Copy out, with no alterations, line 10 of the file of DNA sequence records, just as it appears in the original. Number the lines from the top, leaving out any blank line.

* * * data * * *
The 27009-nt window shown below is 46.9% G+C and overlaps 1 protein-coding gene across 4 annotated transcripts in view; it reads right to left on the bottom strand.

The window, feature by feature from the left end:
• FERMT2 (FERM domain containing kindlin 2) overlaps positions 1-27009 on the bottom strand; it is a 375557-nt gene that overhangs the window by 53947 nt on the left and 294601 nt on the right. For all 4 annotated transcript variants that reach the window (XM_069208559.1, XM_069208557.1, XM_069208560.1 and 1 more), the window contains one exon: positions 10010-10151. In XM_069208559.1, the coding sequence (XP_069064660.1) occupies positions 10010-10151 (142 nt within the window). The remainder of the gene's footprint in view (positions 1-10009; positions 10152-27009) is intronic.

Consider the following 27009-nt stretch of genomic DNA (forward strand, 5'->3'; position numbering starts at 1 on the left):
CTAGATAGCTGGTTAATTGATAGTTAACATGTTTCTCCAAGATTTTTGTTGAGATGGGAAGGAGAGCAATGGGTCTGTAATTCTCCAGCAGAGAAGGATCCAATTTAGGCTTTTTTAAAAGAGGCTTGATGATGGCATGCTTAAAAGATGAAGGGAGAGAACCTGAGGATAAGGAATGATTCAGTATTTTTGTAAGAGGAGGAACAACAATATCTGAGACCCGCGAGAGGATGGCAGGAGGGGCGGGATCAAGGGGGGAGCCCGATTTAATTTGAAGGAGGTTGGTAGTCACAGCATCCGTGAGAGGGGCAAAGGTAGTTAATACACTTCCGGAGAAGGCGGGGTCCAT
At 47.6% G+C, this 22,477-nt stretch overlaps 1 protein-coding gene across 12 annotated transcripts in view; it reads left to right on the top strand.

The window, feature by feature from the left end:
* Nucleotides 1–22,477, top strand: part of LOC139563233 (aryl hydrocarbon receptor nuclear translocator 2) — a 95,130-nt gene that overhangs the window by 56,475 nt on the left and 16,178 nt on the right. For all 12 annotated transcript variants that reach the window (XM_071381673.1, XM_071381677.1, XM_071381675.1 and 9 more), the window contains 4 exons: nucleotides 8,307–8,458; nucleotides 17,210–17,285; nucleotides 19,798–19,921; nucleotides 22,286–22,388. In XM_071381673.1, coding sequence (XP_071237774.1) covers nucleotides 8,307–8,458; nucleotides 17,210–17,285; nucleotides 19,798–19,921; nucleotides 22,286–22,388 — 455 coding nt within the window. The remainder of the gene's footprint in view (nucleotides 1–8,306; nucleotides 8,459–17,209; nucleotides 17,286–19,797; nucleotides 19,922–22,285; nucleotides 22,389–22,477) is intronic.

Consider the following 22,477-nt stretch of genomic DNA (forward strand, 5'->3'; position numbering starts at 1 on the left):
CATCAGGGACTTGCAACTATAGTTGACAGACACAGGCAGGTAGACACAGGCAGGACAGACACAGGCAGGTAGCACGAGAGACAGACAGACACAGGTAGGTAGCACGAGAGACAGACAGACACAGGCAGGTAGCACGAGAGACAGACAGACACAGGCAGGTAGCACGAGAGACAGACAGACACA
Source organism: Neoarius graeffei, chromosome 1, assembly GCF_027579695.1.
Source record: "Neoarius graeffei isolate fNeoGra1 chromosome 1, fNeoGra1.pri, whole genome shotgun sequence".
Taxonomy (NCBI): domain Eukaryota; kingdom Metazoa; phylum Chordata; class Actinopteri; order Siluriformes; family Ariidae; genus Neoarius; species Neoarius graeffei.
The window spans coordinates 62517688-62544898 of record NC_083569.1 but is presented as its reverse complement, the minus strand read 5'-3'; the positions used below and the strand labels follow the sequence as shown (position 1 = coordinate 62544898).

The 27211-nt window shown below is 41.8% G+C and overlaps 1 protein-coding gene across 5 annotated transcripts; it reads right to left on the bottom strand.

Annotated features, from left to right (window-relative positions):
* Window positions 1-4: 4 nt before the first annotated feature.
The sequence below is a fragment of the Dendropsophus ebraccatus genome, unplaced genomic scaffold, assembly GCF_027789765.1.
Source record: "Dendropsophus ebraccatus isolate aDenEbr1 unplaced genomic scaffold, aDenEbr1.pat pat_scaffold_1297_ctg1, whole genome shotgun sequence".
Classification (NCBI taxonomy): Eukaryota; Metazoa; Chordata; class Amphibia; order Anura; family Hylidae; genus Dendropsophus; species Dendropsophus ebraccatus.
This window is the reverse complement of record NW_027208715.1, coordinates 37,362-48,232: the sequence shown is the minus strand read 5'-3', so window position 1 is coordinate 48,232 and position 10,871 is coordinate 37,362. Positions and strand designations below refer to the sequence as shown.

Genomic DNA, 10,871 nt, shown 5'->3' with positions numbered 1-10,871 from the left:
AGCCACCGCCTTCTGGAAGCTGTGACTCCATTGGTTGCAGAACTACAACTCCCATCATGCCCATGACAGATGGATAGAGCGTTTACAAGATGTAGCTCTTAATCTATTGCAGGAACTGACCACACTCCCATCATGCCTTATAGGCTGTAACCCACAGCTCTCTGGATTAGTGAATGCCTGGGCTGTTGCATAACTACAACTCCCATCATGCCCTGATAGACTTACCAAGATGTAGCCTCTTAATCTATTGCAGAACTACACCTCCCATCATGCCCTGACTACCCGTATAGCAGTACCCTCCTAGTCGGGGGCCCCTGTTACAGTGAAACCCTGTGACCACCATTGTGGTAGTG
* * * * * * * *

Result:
CATCAGGGACTTGCAACTATAGTTGACAGACACAGGCAGGTAGACACAGGCAGGACAGACACAGGCAGGTAGCACGAGAGACAGACAGACACAGGTAGGTAGCACGAGAGACAGACAGACACAGGCAGGTAGCACGAGAGACAGACAGACACAGGCAGGTAGCACGAGAGACAGACAGACACA